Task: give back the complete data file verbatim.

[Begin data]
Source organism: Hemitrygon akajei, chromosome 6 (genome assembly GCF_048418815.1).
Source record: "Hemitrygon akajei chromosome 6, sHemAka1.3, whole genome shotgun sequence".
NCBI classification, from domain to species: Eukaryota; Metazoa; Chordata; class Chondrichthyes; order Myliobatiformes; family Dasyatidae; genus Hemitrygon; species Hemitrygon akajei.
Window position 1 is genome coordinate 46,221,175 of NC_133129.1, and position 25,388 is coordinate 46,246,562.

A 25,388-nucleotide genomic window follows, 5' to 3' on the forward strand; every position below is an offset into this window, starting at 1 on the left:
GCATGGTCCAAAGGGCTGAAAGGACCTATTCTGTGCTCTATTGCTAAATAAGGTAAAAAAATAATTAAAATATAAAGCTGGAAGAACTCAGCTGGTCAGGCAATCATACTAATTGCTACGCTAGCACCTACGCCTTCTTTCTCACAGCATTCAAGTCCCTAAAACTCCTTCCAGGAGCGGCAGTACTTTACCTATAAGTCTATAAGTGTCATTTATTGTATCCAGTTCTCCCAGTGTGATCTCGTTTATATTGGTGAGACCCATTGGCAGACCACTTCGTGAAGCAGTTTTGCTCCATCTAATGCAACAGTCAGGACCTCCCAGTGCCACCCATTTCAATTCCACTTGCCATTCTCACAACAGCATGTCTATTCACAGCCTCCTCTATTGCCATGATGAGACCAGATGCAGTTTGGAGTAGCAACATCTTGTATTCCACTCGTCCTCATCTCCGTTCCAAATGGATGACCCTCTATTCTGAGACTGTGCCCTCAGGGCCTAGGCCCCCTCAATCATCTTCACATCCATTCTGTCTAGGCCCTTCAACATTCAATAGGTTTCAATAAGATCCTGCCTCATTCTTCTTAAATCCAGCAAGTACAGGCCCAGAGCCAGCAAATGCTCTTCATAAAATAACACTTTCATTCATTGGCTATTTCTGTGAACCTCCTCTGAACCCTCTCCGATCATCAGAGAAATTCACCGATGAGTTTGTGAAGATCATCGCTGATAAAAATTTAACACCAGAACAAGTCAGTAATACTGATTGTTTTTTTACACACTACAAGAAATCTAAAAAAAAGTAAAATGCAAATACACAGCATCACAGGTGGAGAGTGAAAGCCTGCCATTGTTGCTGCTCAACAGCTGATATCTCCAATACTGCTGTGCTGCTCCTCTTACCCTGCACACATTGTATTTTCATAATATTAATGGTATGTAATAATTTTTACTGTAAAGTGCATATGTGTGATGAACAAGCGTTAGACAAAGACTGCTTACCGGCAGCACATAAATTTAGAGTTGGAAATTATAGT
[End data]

Source organism: Hemitrygon akajei, chromosome 6 (genome assembly GCF_048418815.1).
Source record: "Hemitrygon akajei chromosome 6, sHemAka1.3, whole genome shotgun sequence".
NCBI classification, from domain to species: Eukaryota; Metazoa; Chordata; class Chondrichthyes; order Myliobatiformes; family Dasyatidae; genus Hemitrygon; species Hemitrygon akajei.
Window position 1 is genome coordinate 46,221,175 of NC_133129.1, and position 25,388 is coordinate 46,246,562.

A 25,388-nucleotide genomic window follows, 5' to 3' on the forward strand; every position below is an offset into this window, starting at 1 on the left:
GCATGGTCCAAAGGGCTGAAAGGACCTATTCTGTGCTCTATTGCTAAATAAGGTAAAAAAATAATTAAAATATAAAGCTGGAAGAACTCAGCTGGTCAGGCAATCATACTAATTGCTACGCTAGCACCTACGCCTTCTTTCTCACAGCATTCAAGTCCCTAAAACTCCTTCCAGGAGCGGCAGTACTTTACCTATAAGTCTATAAGTGTCATTTATTGTATCCAGTTCTCCCAGTGTGATCTCGTTTATATTGGTGAGACCCATTGGCAGACCACTTCGTGAAGCAGTTTTGCTCCATCTAATGCAACAGTCAGGACCTCCCAGTGCCACCCATTTCAATTCCACTTGCCATTCTCACAACAGCATGTCTATTCACAGCCTCCTCTATTGCCATGATGAGACCAGATGCAGTTTGGAGTAGCAACATCTTGTATTCCACTCGTCCTCATCTCCGTTCCAAATGGATGACCCTCTATTCTGAGACTGTGCCCTCAGGGCCTAGGCCCCCTCAATCATCTTCACATCCATTCTGTCTAGGCCCTTCAACATTCAATAGGTTTCAATAAGATCCTGCCTCATTCTTCTTAAATCCAGCAAGTACAGGCCCAGAGCCAGCAAATGCTCTTCATAAAATAACACTTTCATTCATTGGCTATTTCTGTGAACCTCCTCTGAACCCTCTCCGATCATCAGAGAAATTCACCGATGAGTTTGTGAAGATCATCGCTGATAAAAATTTAACACCAGAACAAGTCAGTAATACTGATTGTTTTTTTACACACTACAAGAAATCTAAAAAAAAGTAAAATGCAAATACACAGCATCACAGGTGGAGAGTGAAAGCCTGCCATTGTTGCTGCTCAACAGCTGATATCTCCAATACTGCTGTGCTGCTCCTCTTACCCTGCACACATTGTATTTTCATAATATTAATGGTATGTAATAATTTTTACTGTAAAGTGCATATGTGTGATGAACAAGCGTTAGACAAAGACTGCTTACCGGCAGCACATAAATTTAGAGTTGGAAATTATAGT